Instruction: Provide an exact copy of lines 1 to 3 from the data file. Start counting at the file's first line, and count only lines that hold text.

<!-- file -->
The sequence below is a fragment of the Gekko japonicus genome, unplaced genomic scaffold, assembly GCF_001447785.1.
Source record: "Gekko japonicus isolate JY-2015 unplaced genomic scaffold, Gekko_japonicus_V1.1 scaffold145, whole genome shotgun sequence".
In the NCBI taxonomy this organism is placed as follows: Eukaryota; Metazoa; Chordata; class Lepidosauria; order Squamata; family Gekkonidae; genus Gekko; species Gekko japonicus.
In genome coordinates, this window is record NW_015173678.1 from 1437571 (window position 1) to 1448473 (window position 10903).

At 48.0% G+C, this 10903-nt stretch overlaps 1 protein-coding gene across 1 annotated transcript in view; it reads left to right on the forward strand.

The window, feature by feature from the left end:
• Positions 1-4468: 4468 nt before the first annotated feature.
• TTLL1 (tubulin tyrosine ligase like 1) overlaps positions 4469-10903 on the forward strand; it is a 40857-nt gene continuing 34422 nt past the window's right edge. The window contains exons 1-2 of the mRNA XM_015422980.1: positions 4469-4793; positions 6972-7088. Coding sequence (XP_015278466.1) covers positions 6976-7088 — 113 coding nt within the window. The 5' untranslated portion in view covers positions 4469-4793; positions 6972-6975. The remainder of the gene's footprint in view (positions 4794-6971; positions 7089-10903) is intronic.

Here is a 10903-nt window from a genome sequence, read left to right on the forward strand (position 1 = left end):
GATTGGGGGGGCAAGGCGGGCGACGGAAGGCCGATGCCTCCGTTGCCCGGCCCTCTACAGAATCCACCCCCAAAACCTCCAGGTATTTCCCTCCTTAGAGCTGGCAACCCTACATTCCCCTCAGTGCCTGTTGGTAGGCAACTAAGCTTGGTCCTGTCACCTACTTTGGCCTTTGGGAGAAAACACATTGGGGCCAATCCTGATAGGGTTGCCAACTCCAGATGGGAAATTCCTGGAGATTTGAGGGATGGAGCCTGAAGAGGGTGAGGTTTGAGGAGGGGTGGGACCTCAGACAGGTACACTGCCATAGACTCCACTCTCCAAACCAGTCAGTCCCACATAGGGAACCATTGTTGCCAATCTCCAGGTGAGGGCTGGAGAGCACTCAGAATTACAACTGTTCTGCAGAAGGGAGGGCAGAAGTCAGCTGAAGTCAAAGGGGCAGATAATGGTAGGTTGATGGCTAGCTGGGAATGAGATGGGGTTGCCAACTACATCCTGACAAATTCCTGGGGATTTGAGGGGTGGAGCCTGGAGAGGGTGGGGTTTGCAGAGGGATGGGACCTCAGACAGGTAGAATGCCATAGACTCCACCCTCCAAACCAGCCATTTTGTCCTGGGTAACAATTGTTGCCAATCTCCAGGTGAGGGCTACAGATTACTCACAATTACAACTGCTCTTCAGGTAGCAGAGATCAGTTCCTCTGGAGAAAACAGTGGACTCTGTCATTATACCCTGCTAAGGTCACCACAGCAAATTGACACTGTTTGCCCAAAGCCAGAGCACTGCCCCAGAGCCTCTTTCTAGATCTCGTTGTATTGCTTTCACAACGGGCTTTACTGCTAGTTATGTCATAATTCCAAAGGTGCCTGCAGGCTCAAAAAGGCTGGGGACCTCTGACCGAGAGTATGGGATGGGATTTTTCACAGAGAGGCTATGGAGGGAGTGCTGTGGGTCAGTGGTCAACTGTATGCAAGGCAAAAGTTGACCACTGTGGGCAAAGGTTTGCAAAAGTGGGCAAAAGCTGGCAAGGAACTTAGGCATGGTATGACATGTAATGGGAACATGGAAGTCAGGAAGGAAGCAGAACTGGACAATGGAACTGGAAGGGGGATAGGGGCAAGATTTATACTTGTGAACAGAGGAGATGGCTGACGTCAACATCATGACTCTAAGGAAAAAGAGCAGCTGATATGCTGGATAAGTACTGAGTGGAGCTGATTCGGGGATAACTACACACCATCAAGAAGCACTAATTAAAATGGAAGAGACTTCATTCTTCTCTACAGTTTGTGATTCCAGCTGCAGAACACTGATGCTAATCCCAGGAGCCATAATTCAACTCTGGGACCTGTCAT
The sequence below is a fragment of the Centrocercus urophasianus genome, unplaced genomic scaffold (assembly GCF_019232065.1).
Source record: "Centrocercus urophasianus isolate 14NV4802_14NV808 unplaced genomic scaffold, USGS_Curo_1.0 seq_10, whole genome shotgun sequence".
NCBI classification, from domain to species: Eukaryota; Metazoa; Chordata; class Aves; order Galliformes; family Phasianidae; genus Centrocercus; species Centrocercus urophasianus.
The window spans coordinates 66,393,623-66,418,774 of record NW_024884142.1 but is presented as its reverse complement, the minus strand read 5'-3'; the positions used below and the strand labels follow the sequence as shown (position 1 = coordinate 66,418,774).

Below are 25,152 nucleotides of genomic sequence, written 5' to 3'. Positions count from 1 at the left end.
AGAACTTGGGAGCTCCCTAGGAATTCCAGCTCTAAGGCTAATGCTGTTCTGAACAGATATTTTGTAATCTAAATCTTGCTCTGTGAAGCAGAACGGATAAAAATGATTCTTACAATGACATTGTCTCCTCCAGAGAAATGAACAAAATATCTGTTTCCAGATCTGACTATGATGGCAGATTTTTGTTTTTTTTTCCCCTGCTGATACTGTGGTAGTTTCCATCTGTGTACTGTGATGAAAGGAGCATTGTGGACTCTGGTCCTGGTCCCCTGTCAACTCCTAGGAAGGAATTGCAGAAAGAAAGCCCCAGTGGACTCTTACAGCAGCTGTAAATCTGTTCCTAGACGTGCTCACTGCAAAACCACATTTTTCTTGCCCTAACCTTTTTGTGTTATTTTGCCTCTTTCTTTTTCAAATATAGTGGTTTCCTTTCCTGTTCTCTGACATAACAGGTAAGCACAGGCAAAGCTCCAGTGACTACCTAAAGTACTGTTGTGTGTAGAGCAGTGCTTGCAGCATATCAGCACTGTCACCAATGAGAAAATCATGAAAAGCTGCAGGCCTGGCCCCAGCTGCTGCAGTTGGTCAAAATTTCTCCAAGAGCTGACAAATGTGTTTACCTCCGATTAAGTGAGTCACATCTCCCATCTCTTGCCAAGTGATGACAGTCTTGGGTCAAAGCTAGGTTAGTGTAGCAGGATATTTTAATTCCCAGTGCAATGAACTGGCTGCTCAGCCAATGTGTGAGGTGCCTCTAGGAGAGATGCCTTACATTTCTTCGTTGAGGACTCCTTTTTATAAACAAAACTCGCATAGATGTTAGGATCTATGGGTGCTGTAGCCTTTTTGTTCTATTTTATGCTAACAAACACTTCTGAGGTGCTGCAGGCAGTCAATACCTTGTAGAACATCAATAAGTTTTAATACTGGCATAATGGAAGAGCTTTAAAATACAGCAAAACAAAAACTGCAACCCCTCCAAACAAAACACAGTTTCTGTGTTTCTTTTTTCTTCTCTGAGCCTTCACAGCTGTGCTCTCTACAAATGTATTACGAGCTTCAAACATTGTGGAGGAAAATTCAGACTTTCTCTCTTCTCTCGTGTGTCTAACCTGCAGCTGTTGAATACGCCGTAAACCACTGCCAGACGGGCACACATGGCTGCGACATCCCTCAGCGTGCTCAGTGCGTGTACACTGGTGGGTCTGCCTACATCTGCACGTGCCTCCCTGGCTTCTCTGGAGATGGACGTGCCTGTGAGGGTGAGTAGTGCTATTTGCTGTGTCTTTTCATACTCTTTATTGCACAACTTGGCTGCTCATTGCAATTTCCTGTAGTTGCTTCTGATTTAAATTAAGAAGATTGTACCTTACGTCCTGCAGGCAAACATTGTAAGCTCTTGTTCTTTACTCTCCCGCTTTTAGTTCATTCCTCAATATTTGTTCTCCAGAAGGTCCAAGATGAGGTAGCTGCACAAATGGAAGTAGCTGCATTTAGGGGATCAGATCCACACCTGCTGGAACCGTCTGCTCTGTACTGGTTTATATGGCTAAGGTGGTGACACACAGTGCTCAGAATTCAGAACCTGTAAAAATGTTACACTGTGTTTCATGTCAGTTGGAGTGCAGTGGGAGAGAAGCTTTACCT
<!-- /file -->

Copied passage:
The sequence below is a fragment of the Gekko japonicus genome, unplaced genomic scaffold, assembly GCF_001447785.1.
Source record: "Gekko japonicus isolate JY-2015 unplaced genomic scaffold, Gekko_japonicus_V1.1 scaffold145, whole genome shotgun sequence".
In the NCBI taxonomy this organism is placed as follows: Eukaryota; Metazoa; Chordata; class Lepidosauria; order Squamata; family Gekkonidae; genus Gekko; species Gekko japonicus.